The government of New Delhi announced compensation for people who lost family members, property, vehicles or businesses in the recent violence on 29 February. But days after the announcement, residents of the worst-affected areas in northeast Delhi are in the dark about when they will receive the money.
In northeastern Delhi’s Shiv Vihar district, which seems like a ghost town, people are still on edge days after the violence, with the smell of burnt tyres still in the air.
Tucked in far northeast district of Delhi, which houses 38,000 people per square km, people in Shiv Vihar have lost their livelihoods to violence and are still far from returning to their normal life.
A driver Bisambar Singh said his car was burnt in the violence when rioters attacked and set ablaze a parking lot in the area. “I am not left with any source of livelihood now. How will I earn money for my family?,” he asked.
Parking lot burnt down in Delhi's Shiv Vihar area. Rioters threw packets of chilli powder along with the petrol bombs. #DelhiViolence pic.twitter.com/XxG2Uzap4w— Aakriti Sharma (@_aakritisharma) March 2, 2020
The Delhi government said that a compensation form would be circulated seeking details from riot victims so that timely payments could be made. The applications were also made available on mobile phones for people to lodge details of loss of property, vehicles, damage to the business and details of injury and death.
"Any citizen can submit the form in the North East district magistrate’s office physically, or through the app," Delhi chief Arvind Kejriwal had said.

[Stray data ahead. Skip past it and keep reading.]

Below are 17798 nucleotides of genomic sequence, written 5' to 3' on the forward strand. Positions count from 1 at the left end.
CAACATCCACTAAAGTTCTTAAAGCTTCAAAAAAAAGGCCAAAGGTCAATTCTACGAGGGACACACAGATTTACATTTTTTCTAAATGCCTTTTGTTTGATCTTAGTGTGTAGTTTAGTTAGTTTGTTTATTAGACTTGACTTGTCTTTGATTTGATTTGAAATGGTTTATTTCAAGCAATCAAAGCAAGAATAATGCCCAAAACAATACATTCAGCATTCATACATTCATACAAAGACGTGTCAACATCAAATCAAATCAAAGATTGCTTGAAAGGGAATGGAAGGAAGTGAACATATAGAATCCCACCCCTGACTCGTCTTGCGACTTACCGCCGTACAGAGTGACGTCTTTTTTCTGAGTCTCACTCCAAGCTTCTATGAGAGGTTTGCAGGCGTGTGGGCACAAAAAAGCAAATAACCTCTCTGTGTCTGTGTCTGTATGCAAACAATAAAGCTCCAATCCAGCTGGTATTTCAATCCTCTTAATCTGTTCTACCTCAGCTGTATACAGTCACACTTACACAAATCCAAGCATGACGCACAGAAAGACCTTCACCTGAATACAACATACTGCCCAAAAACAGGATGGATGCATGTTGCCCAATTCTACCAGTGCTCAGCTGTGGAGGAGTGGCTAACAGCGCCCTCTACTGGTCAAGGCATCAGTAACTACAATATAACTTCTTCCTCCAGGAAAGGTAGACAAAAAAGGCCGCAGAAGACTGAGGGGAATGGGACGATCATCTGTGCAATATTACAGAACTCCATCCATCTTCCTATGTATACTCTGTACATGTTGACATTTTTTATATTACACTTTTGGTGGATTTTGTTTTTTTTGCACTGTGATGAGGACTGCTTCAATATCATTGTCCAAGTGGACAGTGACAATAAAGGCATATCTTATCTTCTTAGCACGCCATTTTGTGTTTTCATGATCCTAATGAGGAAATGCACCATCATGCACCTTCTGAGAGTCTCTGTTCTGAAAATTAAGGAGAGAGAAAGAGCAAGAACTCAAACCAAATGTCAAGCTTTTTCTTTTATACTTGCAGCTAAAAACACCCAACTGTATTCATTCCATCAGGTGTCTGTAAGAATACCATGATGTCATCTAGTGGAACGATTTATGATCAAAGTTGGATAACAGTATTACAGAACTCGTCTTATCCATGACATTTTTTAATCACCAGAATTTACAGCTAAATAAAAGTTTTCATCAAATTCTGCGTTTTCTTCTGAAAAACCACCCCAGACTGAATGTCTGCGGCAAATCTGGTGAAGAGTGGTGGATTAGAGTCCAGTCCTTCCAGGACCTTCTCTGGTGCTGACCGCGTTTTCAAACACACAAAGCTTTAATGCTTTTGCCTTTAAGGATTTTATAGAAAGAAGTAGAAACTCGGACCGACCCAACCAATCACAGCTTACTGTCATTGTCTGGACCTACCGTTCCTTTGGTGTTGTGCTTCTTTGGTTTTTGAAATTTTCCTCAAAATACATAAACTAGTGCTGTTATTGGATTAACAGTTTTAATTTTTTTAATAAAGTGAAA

But people in violence-hit areas don’t know anything about such measures. When asked if they know about the compensation announced by the government, Singh says: “I don’t know anything about the relief. Even the food that is being provided is in the Muslim-majority area and we are scared to go there now.”
Residents of the area, standing where all the shops in one lane were set ablaze using gas cylinders and petrol bombs, claimed the rioters had gathered in large numbers at Rajdhani Public School, which was opposite Bisambar Singh’s house.
Kaushal Kumar Sharma, another affected person, said people left after their shops were burnt and looted. They were not even here, leave aside the compensation, he said. “The burnt buildings should be razed as there is constant fear of them collapsing any time but nothing is being done,” he said while pointing at a balcony of a house which could collapse any time.
With no relief camps or government workers in sight, residents in Shiv Vihar wondered how they were going to get their lives back on track.
“They had planned all this. They were inside the school and throwing petrol bombs, they were firing from inside. A labourer was sleeping inside a shop when rioters cut his hands and burnt him. What was his mistake?” said Sonu Tyaagi, a shopkeeper.
The district magistrate of northeast Delhi claimed they have been receiving application for compensation from people. “There is no fixed number yet as they were with sub-divisional magistrates (SDMs) but we were conducting daily survey, providing relief and packaged food. Our SDMs are on ground informing people,” Mahesh Kumar at DM’s office said.
Communal violence erupted in Delhi's northeast district after clashes between anti and pro citizenship protesters. The new citizenship law grants Indian citizenship to persecuted minorities from Pakistan, Afghanistan and Bangladesh. Muslims in India claim the law is discriminatory on religious grounds and violate the secular credentials of Indian Constitution. The government has, however, strongly denied these allegations.